Reinhard Reitzenstein’s work has consistently explored ways to interconnect nature, culture, science and technology crossing several disciplines: installation and sculpture, photography, drawing; outdoor tree-based installations and sound art. Reitzenstein has held over 100 solo exhibitions and participated in almost 300 group exhibitions in North America and abroad. He has completed more than twenty public art commissions along with numerous private commissions. His work is represented in over 50 public and corporate collections internationally.
He is currently Associate Professor at SUNY, Buffalo where since 2000 he has directed the Sculpture Program. He is represented by the Olga Korper Gallery, Toronto, and Indigo Art, Buffalo, NY.
This interview has been edited for length and concision.
Annie Corrigan: It made me smile to see that your bio on the U of B website features a picture of you by the Duke of Duckworth! Describe your connection to St. John’s.
Reinhard Reitzenstein: Ah yes, the Ducky. Well, it’s a great pub, and I have been coming to Sound Symposium since the very beginning in 1983. I fell in love with ‘The Rock’, and have continued to visit, even have just gotten a property on Bonavista Peninsula. I have made many works here and participated in countess performances and exhibitions. I love the many wonders and spectacles and surprises, and the people are amazing. Many astonishing experiences. The ubiquity of the ocean. Sounds and smells.
AC: What is it about trees that has inspired your art?
RR: I have been working with trees and arboreal cultures for years in many contexts. At their most basic for me they embody place and allow us to breathe. They provide habitat for many creatures. Trees in Newfoundland are unique in some ways, particularly the “Tuckamore” trees. These wind-shaped, wind-blown, wind-sculpted trees are the epitome of place, very specific place, the edge of the ocean surrounding the island. They can be the tiniest plant barely a few inches in height. Some grow flat to the rocks around them tucking out of the wind and sucking warmth from the sun exposed rock surfaces. Tuckamores define their place by echoing the winds’ direction and veracity/velocity. They are the great adapters.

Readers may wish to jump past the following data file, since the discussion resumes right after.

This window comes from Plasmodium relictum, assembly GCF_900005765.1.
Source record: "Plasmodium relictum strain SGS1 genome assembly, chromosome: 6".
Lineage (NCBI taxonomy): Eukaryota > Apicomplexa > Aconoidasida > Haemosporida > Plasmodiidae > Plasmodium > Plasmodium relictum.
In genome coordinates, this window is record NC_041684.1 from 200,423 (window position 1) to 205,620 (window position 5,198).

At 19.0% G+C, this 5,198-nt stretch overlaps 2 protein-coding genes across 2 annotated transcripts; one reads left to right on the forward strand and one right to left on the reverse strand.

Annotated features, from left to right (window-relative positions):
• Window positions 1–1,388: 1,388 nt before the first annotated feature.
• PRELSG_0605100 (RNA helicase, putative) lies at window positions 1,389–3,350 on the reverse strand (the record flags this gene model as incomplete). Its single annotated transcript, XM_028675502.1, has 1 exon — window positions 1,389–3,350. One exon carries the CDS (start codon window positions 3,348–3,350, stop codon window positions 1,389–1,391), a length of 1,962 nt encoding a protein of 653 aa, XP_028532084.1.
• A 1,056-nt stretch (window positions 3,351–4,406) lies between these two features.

AC: We live in the time of climate change, so art that features nature feels political. Is this fair to say about your art?
RR: Politics. Yes, I guess it is fair to say that my work is political. In that regard, I am very critical of the forestry practices that enable clear cutting and drastic burning off of forested lands for pasture. I am fearful too of the eventual impact of the disappearing forests globally. This, in a way, will compromise our collective breath, but also effect climate — climate change, erosion, and temperature modulation. Trees are also complex communities with vast communication networks that inter-connect them. These communities are now understood to directly communicate with one another. Clear cutting can only mean absolute devastation of such communities.
AC: What can attendees anticipate from your workshop at Sound Symposium?
RR: Attendees to my workshop will learn to use their voices to intone/incant the names of the trees they choose to draw/represent. We will vocalize the names together as a kind of grove. Maybe a grove/groove will happen. I will conduct the group through some variables and together as we intone the names of trees we will, I believe, help to empower and support them.
Reinhard Reitzenstein At Sound Symposium XIX*
- Walking Workshop, Name Of Trees — Tuesday, July 10 at 4:00pm (begin at LSPU Hall)
- Workshop Creations — Thursday, July 12 at 7:00pm (LSPU Hall)
*Times and locations subject to change.